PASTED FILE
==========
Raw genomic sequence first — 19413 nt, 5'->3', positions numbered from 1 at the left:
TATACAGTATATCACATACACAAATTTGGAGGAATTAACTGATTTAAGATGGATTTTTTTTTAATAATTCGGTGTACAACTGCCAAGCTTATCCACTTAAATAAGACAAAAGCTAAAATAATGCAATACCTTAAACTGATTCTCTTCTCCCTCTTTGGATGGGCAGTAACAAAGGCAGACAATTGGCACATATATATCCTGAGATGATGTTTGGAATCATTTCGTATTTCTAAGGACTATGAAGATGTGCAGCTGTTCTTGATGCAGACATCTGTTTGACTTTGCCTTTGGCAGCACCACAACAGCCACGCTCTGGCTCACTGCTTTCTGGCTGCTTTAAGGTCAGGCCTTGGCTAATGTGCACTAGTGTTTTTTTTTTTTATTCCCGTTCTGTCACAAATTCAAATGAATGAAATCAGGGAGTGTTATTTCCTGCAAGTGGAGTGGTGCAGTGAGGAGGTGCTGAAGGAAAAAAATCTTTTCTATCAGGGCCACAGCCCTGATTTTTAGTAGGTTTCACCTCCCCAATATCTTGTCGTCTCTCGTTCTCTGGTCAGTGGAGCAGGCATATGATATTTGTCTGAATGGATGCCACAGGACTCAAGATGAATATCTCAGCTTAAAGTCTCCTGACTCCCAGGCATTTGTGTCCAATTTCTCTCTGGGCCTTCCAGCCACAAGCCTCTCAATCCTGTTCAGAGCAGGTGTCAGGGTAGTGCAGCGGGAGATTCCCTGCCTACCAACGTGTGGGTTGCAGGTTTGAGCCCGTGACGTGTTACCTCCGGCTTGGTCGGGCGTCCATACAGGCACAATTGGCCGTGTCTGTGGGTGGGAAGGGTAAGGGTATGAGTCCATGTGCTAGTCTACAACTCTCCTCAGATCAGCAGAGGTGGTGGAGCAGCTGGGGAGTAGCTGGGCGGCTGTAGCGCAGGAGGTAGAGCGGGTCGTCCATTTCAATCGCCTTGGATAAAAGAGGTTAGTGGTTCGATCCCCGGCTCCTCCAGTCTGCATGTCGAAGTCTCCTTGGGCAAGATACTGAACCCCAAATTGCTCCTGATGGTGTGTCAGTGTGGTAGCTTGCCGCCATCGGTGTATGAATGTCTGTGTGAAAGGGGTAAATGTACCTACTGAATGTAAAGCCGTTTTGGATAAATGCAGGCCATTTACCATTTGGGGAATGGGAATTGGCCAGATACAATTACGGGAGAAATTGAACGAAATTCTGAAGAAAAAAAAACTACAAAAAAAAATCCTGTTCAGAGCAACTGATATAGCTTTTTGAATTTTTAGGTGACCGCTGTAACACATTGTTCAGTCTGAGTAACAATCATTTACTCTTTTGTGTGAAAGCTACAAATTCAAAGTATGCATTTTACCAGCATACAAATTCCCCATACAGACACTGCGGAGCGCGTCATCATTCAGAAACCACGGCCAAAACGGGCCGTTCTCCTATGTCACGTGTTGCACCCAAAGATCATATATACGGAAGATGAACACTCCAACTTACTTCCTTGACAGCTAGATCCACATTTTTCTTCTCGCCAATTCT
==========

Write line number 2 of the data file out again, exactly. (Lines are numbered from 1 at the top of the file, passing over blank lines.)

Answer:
TATACAGTATATCACATACACAAATTTGGAGGAATTAACTGATTTAAGATGGATTTTTTTTTAATAATTCGGTGTACAACTGCCAAGCTTATCCACTTAAATAAGACAAAAGCTAAAATAATGCAATACCTTAAACTGATTCTCTTCTCCCTCTTTGGATGGGCAGTAACAAAGGCAGACAATTGGCACATATATATCCTGAGATGATGTTTGGAATCATTTCGTATTTCTAAGGACTATGAAGATGTGCAGCTGTTCTTGATGCAGACATCTGTTTGACTTTGCCTTTGGCAGCACCACAACAGCCACGCTCTGGCTCACTGCTTTCTGGCTGCTTTAAGGTCAGGCCTTGGCTAATGTGCACTAGTGTTTTTTTTTTTTATTCCCGTTCTGTCACAAATTCAAATGAATGAAATCAGGGAGTGTTATTTCCTGCAAGTGGAGTGGTGCAGTGAGGAGGTGCTGAAGGAAAAAAATCTTTTCTATCAGGGCCACAGCCCTGATTTTTAGTAGGTTTCACCTCCCCAATATCTTGTCGTCTCTCGTTCTCTGGTCAGTGGAGCAGGCATATGATATTTGTCTGAATGGATGCCACAGGACTCAAGATGAATATCTCAGCTTAAAGTCTCCTGACTCCCAGGCATTTGTGTCCAATTTCTCTCTGGGCCTTCCAGCCACAAGCCTCTCAATCCTGTTCAGAGCAGGTGTCAGGGTAGTGCAGCGGGAGATTCCCTGCCTACCAACGTGTGGGTTGCAGGTTTGAGCCCGTGACGTGTTACCTCCGGCTTGGTCGGGCGTCCATACAGGCACAATTGGCCGTGTCTGTGGGTGGGAAGGGTAAGGGTATGAGTCCATGTGCTAGTCTACAACTCTCCTCAGATCAGCAGAGGTGGTGGAGCAGCTGGGGAGTAGCTGGGCGGCTGTAGCGCAGGAGGTAGAGCGGGTCGTCCATTTCAATCGCCTTGGATAAAAGAGGTTAGTGGTTCGATCCCCGGCTCCTCCAGTCTGCATGTCGAAGTCTCCTTGGGCAAGATACTGAACCCCAAATTGCTCCTGATGGTGTGTCAGTGTGGTAGCTTGCCGCCATCGGTGTATGAATGTCTGTGTGAAAGGGGTAAATGTACCTACTGAATGTAAAGCCGTTTTGGATAAATGCAGGCCATTTACCATTTGGGGAATGGGAATTGGCCAGATACAATTACGGGAGAAATTGAACGAAATTCTGAAGAAAAAAAAACTACAAAAAAAAATCCTGTTCAGAGCAACTGATATAGCTTTTTGAATTTTTAGGTGACCGCTGTAACACATTGTTCAGTCTGAGTAACAATCATTTACTCTTTTGTGTGAAAGCTACAAATTCAAAGTATGCATTTTACCAGCATACAAATTCCCCATACAGACACTGCGGAGCGCGTCATCATTCAGAAACCACGGCCAAAACGGGCCGTTCTCCTATGTCACGTGTTGCACCCAAAGATCATATATACGGAAGATGAACACTCCAACTTACTTCCTTGACAGCTAGATCCACATTTTTCTTCTCGCCAATTCT